The Scales of Optimism

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There are rarely absolutes when it comes to mindset. A positive outlook can contain doubts, while a negative outlook might still embrace trickle amounts of hope. In this way, the perspectives we take are not linear and sometimes more powerful than we ourselves even realize. Optimism and pessimism are often thought of as opposing forces. But more often than not, they combine together to form the unique frameworks for the perspectives we take.

This is important because while we sometimes believe we’re exercising optimism, we’re actually indexing more on pessimism. As an example, believing that things can get better is very different than believing that things are probably not as bad as they seem. While similar, the difference here is that one implies a course of action, while the other accepts a static state. Employing optimism means seeing, believing, communicating, and acting in a way that ensures things will get better. It’s a way of manifesting your own intended direction.

While an optimistic outlook takes emotional fortitude, it is a learned behavior—the same as pessimism. Martin Seligman, author of Learned Optimism, conducted research that suggested a person’s “explanatory style” during adversity is more than an indicator of their outlook—it’s a predictor of their future selves and successes. Language like “eventually it will happen”, “the timing wasn’t right”, or “something just got in the way”, are clear expressions of an optimist and are pathways for improvement. Inversely, a pessimist uses language like “I’ll never get this”, “it’s always my fault”, or “I’m just bad at this” which in turn defuses ownership of future actions and implies acceptance of the current state.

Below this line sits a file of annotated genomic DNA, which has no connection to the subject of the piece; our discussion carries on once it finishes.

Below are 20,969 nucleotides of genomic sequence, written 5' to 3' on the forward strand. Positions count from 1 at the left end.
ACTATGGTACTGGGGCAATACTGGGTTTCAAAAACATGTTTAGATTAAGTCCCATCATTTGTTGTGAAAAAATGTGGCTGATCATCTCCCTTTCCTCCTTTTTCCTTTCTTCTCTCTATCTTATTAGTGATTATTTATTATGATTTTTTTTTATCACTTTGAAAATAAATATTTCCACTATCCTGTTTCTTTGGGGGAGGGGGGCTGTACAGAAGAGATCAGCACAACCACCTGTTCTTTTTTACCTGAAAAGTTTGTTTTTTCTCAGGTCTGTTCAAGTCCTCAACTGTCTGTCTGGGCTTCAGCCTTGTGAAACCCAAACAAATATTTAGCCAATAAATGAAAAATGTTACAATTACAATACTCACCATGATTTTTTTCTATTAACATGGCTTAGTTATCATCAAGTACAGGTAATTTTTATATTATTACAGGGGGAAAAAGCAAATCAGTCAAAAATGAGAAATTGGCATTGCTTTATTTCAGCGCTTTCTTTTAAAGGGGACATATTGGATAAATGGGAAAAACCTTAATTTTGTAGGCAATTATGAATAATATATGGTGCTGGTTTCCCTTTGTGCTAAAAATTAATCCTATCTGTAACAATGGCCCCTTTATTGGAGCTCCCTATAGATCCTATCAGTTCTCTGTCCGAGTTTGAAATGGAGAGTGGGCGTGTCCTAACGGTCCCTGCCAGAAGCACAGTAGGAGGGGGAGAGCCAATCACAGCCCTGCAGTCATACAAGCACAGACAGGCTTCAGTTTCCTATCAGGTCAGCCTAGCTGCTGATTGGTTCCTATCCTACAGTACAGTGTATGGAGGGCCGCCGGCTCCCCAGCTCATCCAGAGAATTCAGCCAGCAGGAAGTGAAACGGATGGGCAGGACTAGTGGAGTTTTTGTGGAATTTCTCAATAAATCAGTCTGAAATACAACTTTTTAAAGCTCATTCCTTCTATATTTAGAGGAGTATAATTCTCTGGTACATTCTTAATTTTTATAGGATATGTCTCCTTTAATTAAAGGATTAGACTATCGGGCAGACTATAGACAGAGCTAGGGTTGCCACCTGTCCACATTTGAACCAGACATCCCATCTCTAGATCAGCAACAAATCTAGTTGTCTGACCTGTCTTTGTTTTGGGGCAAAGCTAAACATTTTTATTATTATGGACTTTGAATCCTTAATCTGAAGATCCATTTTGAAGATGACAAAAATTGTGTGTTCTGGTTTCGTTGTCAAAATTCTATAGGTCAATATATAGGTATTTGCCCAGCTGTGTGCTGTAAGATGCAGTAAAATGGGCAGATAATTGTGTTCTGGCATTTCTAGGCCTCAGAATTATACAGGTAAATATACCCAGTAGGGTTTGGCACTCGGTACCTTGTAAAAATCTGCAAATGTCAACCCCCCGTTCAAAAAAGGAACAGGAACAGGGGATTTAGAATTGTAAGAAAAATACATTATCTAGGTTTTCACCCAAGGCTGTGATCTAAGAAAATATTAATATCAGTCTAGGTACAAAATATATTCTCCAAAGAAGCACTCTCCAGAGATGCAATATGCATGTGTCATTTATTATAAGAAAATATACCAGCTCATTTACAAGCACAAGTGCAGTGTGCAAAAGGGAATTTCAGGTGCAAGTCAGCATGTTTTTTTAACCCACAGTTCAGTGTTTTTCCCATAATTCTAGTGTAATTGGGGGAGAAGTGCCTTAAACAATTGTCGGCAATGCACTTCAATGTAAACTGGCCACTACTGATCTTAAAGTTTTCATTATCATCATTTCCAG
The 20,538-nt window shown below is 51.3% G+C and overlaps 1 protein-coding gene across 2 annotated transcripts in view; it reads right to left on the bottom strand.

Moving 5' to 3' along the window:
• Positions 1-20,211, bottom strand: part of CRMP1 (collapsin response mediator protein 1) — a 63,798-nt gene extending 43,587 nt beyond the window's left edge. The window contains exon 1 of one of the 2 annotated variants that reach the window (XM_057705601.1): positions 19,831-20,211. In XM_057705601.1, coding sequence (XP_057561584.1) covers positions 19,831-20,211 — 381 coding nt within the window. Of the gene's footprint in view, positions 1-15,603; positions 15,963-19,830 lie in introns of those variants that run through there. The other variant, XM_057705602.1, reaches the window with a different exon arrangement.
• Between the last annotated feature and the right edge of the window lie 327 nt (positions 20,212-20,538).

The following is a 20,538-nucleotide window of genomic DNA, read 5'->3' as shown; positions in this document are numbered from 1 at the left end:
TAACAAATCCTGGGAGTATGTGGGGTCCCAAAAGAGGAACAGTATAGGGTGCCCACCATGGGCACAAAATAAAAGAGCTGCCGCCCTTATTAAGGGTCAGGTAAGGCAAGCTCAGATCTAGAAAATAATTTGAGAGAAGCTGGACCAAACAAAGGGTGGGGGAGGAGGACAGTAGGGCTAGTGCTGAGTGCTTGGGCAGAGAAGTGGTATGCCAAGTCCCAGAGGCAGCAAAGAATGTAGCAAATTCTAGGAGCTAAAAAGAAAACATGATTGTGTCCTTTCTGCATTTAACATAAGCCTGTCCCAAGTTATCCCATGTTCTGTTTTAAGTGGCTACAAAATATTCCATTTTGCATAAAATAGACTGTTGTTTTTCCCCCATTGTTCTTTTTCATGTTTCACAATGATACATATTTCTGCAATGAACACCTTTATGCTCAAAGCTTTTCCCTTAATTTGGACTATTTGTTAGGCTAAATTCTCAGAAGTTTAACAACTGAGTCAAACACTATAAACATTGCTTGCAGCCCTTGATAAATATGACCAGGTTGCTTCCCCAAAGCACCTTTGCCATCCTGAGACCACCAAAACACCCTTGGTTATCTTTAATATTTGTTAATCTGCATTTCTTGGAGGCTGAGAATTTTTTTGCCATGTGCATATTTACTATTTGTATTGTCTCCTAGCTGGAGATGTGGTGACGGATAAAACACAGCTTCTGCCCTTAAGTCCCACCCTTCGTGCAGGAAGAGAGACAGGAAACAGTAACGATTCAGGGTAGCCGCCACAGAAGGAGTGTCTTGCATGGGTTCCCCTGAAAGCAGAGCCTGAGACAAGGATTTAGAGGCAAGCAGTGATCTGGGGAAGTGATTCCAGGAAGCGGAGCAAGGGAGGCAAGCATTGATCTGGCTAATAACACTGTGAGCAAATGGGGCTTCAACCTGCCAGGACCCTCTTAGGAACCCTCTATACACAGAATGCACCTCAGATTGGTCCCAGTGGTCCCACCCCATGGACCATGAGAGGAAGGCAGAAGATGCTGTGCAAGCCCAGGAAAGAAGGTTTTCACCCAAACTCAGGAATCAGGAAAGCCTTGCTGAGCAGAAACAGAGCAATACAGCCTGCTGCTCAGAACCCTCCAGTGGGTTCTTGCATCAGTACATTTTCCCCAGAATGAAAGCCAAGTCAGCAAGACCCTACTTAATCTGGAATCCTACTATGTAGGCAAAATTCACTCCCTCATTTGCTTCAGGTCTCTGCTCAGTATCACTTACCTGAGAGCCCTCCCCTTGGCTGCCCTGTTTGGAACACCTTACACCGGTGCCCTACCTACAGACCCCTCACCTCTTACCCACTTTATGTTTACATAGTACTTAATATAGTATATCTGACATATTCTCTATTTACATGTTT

Optimism isn’t resolute. It’s on a sliding scale between better and worse that’s inclined to move in either direction based on where it’s been in the past. No matter where you are between optimism and pessimism, you’re subject to change based on learned results. This week, adopt an optimist’s mindset around incremental improvement. Slide yourself up the scale by framing your communication to be positive in a way that relies on the possible rather than fixates on the impossible. It’s guaranteed to improve your outlook, actions, and successes—but more importantly, it’ll make future attempts much easier.

“Positive emotion alienated from the exercise of character leads to emptiness, to inauthenticity, [and] to depression…”

– Martin Seligman

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